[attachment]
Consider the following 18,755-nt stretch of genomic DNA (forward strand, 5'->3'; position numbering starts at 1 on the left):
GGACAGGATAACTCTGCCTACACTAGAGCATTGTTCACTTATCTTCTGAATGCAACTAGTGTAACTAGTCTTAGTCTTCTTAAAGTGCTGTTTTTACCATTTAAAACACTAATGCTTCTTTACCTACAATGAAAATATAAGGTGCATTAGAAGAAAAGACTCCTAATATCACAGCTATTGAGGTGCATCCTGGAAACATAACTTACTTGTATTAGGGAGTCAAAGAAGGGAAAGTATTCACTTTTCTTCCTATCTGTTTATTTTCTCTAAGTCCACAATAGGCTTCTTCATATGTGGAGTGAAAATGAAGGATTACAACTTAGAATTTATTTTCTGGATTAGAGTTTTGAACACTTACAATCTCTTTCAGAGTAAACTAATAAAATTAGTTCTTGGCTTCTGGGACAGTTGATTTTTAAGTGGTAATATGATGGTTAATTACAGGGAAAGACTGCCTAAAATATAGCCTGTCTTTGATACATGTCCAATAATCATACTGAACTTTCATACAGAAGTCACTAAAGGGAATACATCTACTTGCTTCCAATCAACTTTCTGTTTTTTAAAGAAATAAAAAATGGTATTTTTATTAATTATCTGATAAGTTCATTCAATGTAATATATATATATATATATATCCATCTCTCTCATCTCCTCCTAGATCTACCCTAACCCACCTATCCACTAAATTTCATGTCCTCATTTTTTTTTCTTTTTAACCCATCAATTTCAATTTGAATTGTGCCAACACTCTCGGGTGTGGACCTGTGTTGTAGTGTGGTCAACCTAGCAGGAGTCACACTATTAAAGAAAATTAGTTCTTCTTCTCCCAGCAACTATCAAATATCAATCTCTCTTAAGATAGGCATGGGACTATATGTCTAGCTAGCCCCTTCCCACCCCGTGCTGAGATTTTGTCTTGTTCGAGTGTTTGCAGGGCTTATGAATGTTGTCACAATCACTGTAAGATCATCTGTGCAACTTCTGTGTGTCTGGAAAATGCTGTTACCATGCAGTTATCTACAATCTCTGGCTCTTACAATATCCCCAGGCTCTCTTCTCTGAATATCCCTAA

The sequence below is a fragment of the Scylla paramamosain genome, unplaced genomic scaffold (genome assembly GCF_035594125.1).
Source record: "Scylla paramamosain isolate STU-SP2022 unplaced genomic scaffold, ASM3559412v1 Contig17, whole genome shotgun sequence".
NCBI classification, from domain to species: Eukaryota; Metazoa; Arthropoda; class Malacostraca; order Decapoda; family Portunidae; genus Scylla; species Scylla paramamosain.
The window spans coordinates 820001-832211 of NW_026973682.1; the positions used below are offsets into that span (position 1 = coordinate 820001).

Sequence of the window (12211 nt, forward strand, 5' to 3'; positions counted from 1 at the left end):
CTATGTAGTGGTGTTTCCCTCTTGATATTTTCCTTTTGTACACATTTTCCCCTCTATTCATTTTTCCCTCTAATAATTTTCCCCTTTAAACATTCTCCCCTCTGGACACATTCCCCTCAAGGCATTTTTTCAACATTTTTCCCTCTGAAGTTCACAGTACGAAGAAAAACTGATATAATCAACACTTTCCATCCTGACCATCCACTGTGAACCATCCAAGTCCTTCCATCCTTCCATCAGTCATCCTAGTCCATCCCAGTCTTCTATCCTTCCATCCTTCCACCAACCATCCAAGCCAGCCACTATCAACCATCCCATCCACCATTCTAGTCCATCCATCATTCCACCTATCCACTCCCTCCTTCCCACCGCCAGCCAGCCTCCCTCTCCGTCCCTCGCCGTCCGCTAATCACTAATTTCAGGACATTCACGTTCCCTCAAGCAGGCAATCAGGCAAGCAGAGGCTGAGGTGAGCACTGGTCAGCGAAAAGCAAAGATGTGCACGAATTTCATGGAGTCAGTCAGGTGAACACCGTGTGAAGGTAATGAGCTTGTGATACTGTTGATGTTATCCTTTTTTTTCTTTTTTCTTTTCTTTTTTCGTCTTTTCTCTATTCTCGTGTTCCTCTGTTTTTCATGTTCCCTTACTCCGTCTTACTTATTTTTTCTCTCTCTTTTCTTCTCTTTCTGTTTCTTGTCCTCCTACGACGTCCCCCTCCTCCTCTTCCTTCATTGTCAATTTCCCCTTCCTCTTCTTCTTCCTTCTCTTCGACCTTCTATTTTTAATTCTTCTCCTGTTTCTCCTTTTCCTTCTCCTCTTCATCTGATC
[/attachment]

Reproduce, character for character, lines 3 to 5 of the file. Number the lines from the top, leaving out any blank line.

The sequence below is a fragment of the Scylla paramamosain genome, unplaced genomic scaffold (genome assembly GCF_035594125.1).
Source record: "Scylla paramamosain isolate STU-SP2022 unplaced genomic scaffold, ASM3559412v1 Contig17, whole genome shotgun sequence".
NCBI classification, from domain to species: Eukaryota; Metazoa; Arthropoda; class Malacostraca; order Decapoda; family Portunidae; genus Scylla; species Scylla paramamosain.